The sound of a bomber overhead, intermixed with traffic noise as it strafes the sky.

“What it is like to fight a war when nothing about a war makes sense except a sense of duty.”

The sound of a single bomb now on a swift trajectory
to the ground as if for one moment she were by his side.

“Don’t question my love. Try, if you can to forgive me. And know that I am coming home to you.”

And then, unmistakably, the sound of a bomb as it hit and exploded on the ground.

The Lawson house stood out because of the yellow ribbon on the door that was tied like a Christmas package, but in the center where the bow would be, hung a black wreath. Eleanor walked down the stairs of the brownstone to the servants’ and delivery entrance and knocked.

The door was opened by the fat cook, Emma, whose normally cheerful countenance was stained by tears. The sight of the hat box was enough to start her off again, but she had always run a gracious household. “You must be scorched,” she said to Eleanor. “I’ve got fresh lemonade.”

Eleanor was feeling flushed and queasy from the heat. She held the banister to steady herself.

“Come in out of the sun,” said Emma. “Not that it’s much better in here. What with the baking for tomorrow.”

“Have you a—” Eleanor was going to ask for a Powder Room but she was too polite.

Emma guessed her meaning. “You do look as though you might be sick,” she said and directed
Eleanor to follow her through the kitchen to the servants’ bath. Emma, protective of the house from strangers, waited outside the door and heard the unmistakable sound of retching even though Eleanor had turned the water on to mask it.

A moment later, Eleanor opened the door. She had splashed water on her face and her color had returned a bit. The two women looked at each other. “It’s the heat,” said Eleanor apologetically.

“If I were you,” said Emma who guessed her condition immediately, “I would loosen those stays.” Eleanor seemed to pale at this suggestion. She followed the woman back to the kitchen. “I suppose I should see if it fits—see if the hat fits,” said Eleanor.

“Oh, no—” said the old cook, handing her a glass of lemonade. “I’ll take it up to her. I don’t think either one of you’s up to a fitting.” They both looked for a moment at the hat box on the table.

 

W
hen Josie came in at her usual time, twelve-thirty, from the theater, carrying a chilled bottle of champagne, she found Eleanor sitting at the vanity in her room wearing only white pantalooned underwear. The window was open and the overhead fan was spinning slowly, but all it seemed to do was move the hot and humid air from one place to another.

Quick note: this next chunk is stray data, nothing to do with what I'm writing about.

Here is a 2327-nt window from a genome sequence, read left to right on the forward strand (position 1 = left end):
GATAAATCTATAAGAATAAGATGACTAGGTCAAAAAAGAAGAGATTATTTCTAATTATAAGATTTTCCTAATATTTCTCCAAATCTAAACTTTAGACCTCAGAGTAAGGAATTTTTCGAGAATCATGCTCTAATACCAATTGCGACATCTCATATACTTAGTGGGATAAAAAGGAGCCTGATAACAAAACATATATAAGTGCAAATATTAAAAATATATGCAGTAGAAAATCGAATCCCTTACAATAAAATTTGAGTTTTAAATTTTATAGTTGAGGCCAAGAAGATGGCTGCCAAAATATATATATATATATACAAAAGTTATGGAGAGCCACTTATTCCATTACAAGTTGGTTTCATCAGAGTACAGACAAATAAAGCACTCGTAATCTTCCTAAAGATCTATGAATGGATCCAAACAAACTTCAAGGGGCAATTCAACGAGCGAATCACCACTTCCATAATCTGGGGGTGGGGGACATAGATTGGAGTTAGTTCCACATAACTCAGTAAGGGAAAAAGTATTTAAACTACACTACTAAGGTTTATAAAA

“You missed my applause,” said Josie reproach fully.

Eleanor had promised to meet her at the theater that night but hadn’t felt well enough.

“I brought the house down,” said Josie. “It was fabulous.” She practically pirouetted around the room and popped the cork on the champagne. She poured them each a glass in jam jars which was the only readily available china she could find.

“Where were you?” she asked as she handed Eleanor a glass.

“I wasn’t feeling well. It was the heat. I haven’t been—feeling well. Dora sent me on a delivery, at noon. I thought I’d walk. It was too far to walk in the heat. Someone’s husband died and I—had to bring them a black hat. It—it was too far to walk in the heat.”

“You look pale,” said Josie.

“I do look pale. I know,” said Eleanor. “I shouldn’t. I should look like a picture of health. I’m—” Eleanor studied her friend. It wasn’t that she was worried what Josie would think of her. Josie had always dealt in unconditional acceptance. It was just that she had not yet said it out loud. “I’m—having a baby.”

“You’re not…?!” said Josie.

“I am.”

“Who is he?” asked Josie sounding in that moment like an older sister.

She didn’t know how to answer. The man she loved. The father of her child. “He isn’t here,” she said. “He isn’t—free. He’s in…France.”

“Oh great,” said Josie without losing a beat. “A married soldier.”

“Officer,” said Eleanor.

“That makes it better,” said Josie. “Have you thought about what you’re going to do?! What happens when you lose your job?! How long can you hide it?!”

“I figured you’d have your name on the marquee by then and support us both,” said Eleanor who was only half kidding.

“Be serious,” said Josie. “I have a friend who knows a doctor. Actually, I think he’s a dentist.”

Eleanor cut her off. “I could never do that.”

“What are you going to do then? You think Wetzel will let you live here?”

“We’ll move. You’ve always wanted an apartment. I haven’t,” she said. “I haven’t thought about any of it.” She laughed a little to herself. “It’s not a condition you think your way into. I’ve thought about what I will name her,” she said. “If it’s a girl, I want to call her Tess.”

Josie answered drily, “And if it’s a boy?”

“I thought I would let his father name him.” Eleanor got up and walked to the window. “It would be easy to say the war has made us do things we otherwise wouldn’t have.”

“Us?” said Josie.

“Okay, me, then,” Eleanor admitted. “But I don’t have the sense to regret any of it at all.” She gave an odd smile because she didn’t regret any of the time she’d spent with Philip.